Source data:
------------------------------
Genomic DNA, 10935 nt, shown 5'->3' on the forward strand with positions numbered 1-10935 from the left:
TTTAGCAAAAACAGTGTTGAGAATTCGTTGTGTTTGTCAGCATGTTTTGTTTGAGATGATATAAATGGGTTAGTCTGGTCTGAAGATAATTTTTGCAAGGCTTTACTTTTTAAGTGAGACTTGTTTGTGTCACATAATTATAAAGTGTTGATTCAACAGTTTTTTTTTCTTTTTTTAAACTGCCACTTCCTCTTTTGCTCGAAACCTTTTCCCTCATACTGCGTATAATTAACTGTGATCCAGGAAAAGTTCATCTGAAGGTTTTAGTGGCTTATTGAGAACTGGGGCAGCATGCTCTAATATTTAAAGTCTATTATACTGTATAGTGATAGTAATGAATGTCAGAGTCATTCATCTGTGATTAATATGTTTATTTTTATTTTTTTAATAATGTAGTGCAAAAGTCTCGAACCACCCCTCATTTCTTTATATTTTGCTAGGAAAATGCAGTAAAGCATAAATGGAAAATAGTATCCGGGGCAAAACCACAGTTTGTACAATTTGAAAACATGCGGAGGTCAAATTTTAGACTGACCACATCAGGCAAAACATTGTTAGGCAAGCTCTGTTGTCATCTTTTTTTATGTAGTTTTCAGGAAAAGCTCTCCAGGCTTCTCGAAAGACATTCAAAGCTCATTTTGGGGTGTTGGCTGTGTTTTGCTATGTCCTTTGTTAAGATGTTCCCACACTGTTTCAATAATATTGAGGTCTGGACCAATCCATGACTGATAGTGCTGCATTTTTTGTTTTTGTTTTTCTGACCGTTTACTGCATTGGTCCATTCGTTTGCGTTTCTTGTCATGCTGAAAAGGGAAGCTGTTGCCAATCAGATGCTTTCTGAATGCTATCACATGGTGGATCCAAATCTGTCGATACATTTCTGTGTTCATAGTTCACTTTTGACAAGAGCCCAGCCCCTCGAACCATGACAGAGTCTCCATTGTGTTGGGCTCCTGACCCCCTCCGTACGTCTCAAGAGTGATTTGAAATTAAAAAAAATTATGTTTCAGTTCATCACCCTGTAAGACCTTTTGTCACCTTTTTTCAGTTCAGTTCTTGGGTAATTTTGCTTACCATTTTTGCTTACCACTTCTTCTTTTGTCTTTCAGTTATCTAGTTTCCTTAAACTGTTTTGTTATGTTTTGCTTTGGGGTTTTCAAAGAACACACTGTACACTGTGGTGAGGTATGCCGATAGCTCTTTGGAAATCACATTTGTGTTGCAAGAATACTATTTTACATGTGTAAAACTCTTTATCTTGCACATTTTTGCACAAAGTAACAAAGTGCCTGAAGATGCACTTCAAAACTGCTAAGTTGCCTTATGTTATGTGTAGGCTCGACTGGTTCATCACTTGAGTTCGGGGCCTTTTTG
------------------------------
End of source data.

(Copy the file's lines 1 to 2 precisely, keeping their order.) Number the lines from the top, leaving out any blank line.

Genomic DNA, 10935 nt, shown 5'->3' on the forward strand with positions numbered 1-10935 from the left:
TTTAGCAAAAACAGTGTTGAGAATTCGTTGTGTTTGTCAGCATGTTTTGTTTGAGATGATATAAATGGGTTAGTCTGGTCTGAAGATAATTTTTGCAAGGCTTTACTTTTTAAGTGAGACTTGTTTGTGTCACATAATTATAAAGTGTTGATTCAACAGTTTTTTTTTCTTTTTTTAAACTGCCACTTCCTCTTTTGCTCGAAACCTTTTCCCTCATACTGCGTATAATTAACTGTGATCCAGGAAAAGTTCATCTGAAGGTTTTAGTGGCTTATTGAGAACTGGGGCAGCATGCTCTAATATTTAAAGTCTATTATACTGTATAGTGATAGTAATGAATGTCAGAGTCATTCATCTGTGATTAATATGTTTATTTTTATTTTTTTAATAATGTAGTGCAAAAGTCTCGAACCACCCCTCATTTCTTTATATTTTGCTAGGAAAATGCAGTAAAGCATAAATGGAAAATAGTATCCGGGGCAAAACCACAGTTTGTACAATTTGAAAACATGCGGAGGTCAAATTTTAGACTGACCACATCAGGCAAAACATTGTTAGGCAAGCTCTGTTGTCATCTTTTTTTATGTAGTTTTCAGGAAAAGCTCTCCAGGCTTCTCGAAAGACATTCAAAGCTCATTTTGGGGTGTTGGCTGTGTTTTGCTATGTCCTTTGTTAAGATGTTCCCACACTGTTTCAATAATATTGAGGTCTGGACCAATCCATGACTGATAGTGCTGCATTTTTTGTTTTTGTTTTTCTGACCGTTTACTGCATTGGTCCATTCGTTTGCGTTTCTTGTCATGCTGAAAAGGGAAGCTGTTGCCAATCAGATGCTTTCTGAATGCTATCACATGGTGGATCCAAATCTGTCGATACATTTCTGTGTTCATAGTTCACTTTTGACAAGAGCCCAGCCCCTCGAACCATGACAGAGTCTCCATTGTGTTGGGCTCCTGACCCCCTCCGTACGTCTCAAGAGTGATTTGAAATTAAAAAAAATTATGTTTCAGTTCATCACCCTGTAAGACCTTTTGTCACCTTTTTTCAGTTCAGTTCTTGGGTAATTTTGCTTACCATTTTTGCTTACCACTTCTTCTTTTGTCTTTCAGTTATCTAGTTTCCTTAAACTGTTTTGTTATGTTTTGCTTTGGGGTTTTCAAAGAACACACTGTACACTGTGGTGAGGTATGCCGATAGCTCTTTGGAAATCACATTTGTGTTGCAAGAATACTATTTTACATGTGTAAAACTCTTTATCTTGCACATTTTTGCACAAAGTAACAAAGTGCCTGAAGATGCACTTCAAAACTGCTAAGTTGCCTTATGTTATGTGTAGGCTCGACTGGTTCATCACTTGAGTTCGGGGCCTTTTTG